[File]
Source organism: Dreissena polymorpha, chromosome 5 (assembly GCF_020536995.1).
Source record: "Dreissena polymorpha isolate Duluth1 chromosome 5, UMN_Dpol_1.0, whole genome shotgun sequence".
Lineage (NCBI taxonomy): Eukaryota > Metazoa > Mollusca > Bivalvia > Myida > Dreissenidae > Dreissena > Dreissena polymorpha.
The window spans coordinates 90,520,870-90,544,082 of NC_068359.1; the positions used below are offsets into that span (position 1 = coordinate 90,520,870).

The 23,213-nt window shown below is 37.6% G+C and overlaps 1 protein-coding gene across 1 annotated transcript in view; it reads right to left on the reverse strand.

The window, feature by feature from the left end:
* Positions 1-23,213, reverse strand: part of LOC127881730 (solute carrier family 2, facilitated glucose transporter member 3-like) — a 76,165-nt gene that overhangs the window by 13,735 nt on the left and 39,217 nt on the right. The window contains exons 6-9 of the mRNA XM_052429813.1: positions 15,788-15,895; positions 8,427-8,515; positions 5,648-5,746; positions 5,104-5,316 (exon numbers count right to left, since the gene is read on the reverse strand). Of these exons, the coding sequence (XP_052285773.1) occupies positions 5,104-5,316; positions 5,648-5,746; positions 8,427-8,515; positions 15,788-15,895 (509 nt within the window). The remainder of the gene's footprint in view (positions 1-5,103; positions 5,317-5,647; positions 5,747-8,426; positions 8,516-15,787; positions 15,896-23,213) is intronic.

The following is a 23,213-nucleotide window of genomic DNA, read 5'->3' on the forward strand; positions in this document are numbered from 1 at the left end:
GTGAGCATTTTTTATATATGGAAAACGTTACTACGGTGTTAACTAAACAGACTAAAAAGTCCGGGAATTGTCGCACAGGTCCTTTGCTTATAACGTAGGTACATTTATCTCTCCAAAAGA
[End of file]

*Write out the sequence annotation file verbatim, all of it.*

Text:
Source organism: Dreissena polymorpha, chromosome 5 (assembly GCF_020536995.1).
Source record: "Dreissena polymorpha isolate Duluth1 chromosome 5, UMN_Dpol_1.0, whole genome shotgun sequence".
Lineage (NCBI taxonomy): Eukaryota > Metazoa > Mollusca > Bivalvia > Myida > Dreissenidae > Dreissena > Dreissena polymorpha.
The window spans coordinates 90,520,870-90,544,082 of NC_068359.1; the positions used below are offsets into that span (position 1 = coordinate 90,520,870).

The 23,213-nt window shown below is 37.6% G+C and overlaps 1 protein-coding gene across 1 annotated transcript in view; it reads right to left on the reverse strand.

The window, feature by feature from the left end:
* Positions 1-23,213, reverse strand: part of LOC127881730 (solute carrier family 2, facilitated glucose transporter member 3-like) — a 76,165-nt gene that overhangs the window by 13,735 nt on the left and 39,217 nt on the right. The window contains exons 6-9 of the mRNA XM_052429813.1: positions 15,788-15,895; positions 8,427-8,515; positions 5,648-5,746; positions 5,104-5,316 (exon numbers count right to left, since the gene is read on the reverse strand). Of these exons, the coding sequence (XP_052285773.1) occupies positions 5,104-5,316; positions 5,648-5,746; positions 8,427-8,515; positions 15,788-15,895 (509 nt within the window). The remainder of the gene's footprint in view (positions 1-5,103; positions 5,317-5,647; positions 5,747-8,426; positions 8,516-15,787; positions 15,896-23,213) is intronic.

The following is a 23,213-nucleotide window of genomic DNA, read 5'->3' on the forward strand; positions in this document are numbered from 1 at the left end:
GTGAGCATTTTTTATATATGGAAAACGTTACTACGGTGTTAACTAAACAGACTAAAAAGTCCGGGAATTGTCGCACAGGTCCTTTGCTTATAACGTAGGTACATTTATCTCTCCAAAAGA